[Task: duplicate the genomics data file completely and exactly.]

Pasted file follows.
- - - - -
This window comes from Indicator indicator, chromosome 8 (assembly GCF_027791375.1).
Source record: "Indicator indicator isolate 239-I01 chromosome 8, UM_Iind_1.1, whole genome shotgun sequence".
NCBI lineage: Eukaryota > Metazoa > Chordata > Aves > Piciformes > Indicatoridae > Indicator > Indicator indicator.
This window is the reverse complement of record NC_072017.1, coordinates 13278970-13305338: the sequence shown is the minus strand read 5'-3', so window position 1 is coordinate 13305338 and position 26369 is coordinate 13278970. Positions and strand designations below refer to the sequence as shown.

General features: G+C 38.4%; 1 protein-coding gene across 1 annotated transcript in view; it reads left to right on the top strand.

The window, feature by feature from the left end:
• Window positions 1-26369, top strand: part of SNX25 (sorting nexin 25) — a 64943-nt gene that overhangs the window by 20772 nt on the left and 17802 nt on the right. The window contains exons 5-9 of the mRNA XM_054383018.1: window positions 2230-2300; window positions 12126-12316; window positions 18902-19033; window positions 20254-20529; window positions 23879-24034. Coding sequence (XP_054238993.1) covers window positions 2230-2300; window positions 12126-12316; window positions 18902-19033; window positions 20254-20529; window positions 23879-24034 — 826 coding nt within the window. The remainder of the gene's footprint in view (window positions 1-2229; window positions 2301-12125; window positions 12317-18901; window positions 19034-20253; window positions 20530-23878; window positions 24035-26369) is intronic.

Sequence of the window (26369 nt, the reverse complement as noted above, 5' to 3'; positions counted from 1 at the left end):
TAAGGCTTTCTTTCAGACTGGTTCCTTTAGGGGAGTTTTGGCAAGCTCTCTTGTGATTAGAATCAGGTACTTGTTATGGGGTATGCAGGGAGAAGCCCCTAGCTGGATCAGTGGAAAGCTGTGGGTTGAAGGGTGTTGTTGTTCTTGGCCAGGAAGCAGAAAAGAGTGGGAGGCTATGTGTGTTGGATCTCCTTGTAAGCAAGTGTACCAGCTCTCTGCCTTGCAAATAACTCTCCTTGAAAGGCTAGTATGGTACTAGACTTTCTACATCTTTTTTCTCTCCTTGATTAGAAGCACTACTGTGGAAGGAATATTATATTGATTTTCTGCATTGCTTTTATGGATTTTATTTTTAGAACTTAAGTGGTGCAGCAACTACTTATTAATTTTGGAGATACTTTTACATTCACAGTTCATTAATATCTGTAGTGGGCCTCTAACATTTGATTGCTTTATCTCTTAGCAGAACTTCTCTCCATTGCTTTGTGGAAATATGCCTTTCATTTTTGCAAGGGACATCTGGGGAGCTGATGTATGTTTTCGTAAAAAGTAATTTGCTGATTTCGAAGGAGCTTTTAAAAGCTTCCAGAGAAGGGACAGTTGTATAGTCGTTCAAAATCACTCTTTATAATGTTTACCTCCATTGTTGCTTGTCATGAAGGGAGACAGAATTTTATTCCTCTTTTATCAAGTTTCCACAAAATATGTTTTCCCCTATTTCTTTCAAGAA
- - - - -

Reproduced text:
This window comes from Indicator indicator, chromosome 8 (assembly GCF_027791375.1).
Source record: "Indicator indicator isolate 239-I01 chromosome 8, UM_Iind_1.1, whole genome shotgun sequence".
NCBI lineage: Eukaryota > Metazoa > Chordata > Aves > Piciformes > Indicatoridae > Indicator > Indicator indicator.
This window is the reverse complement of record NC_072017.1, coordinates 13278970-13305338: the sequence shown is the minus strand read 5'-3', so window position 1 is coordinate 13305338 and position 26369 is coordinate 13278970. Positions and strand designations below refer to the sequence as shown.

General features: G+C 38.4%; 1 protein-coding gene across 1 annotated transcript in view; it reads left to right on the top strand.

The window, feature by feature from the left end:
• Window positions 1-26369, top strand: part of SNX25 (sorting nexin 25) — a 64943-nt gene that overhangs the window by 20772 nt on the left and 17802 nt on the right. The window contains exons 5-9 of the mRNA XM_054383018.1: window positions 2230-2300; window positions 12126-12316; window positions 18902-19033; window positions 20254-20529; window positions 23879-24034. Coding sequence (XP_054238993.1) covers window positions 2230-2300; window positions 12126-12316; window positions 18902-19033; window positions 20254-20529; window positions 23879-24034 — 826 coding nt within the window. The remainder of the gene's footprint in view (window positions 1-2229; window positions 2301-12125; window positions 12317-18901; window positions 19034-20253; window positions 20530-23878; window positions 24035-26369) is intronic.

Sequence of the window (26369 nt, the reverse complement as noted above, 5' to 3'; positions counted from 1 at the left end):
TAAGGCTTTCTTTCAGACTGGTTCCTTTAGGGGAGTTTTGGCAAGCTCTCTTGTGATTAGAATCAGGTACTTGTTATGGGGTATGCAGGGAGAAGCCCCTAGCTGGATCAGTGGAAAGCTGTGGGTTGAAGGGTGTTGTTGTTCTTGGCCAGGAAGCAGAAAAGAGTGGGAGGCTATGTGTGTTGGATCTCCTTGTAAGCAAGTGTACCAGCTCTCTGCCTTGCAAATAACTCTCCTTGAAAGGCTAGTATGGTACTAGACTTTCTACATCTTTTTTCTCTCCTTGATTAGAAGCACTACTGTGGAAGGAATATTATATTGATTTTCTGCATTGCTTTTATGGATTTTATTTTTAGAACTTAAGTGGTGCAGCAACTACTTATTAATTTTGGAGATACTTTTACATTCACAGTTCATTAATATCTGTAGTGGGCCTCTAACATTTGATTGCTTTATCTCTTAGCAGAACTTCTCTCCATTGCTTTGTGGAAATATGCCTTTCATTTTTGCAAGGGACATCTGGGGAGCTGATGTATGTTTTCGTAAAAAGTAATTTGCTGATTTCGAAGGAGCTTTTAAAAGCTTCCAGAGAAGGGACAGTTGTATAGTCGTTCAAAATCACTCTTTATAATGTTTACCTCCATTGTTGCTTGTCATGAAGGGAGACAGAATTTTATTCCTCTTTTATCAAGTTTCCACAAAATATGTTTTCCCCTATTTCTTTCAAGAA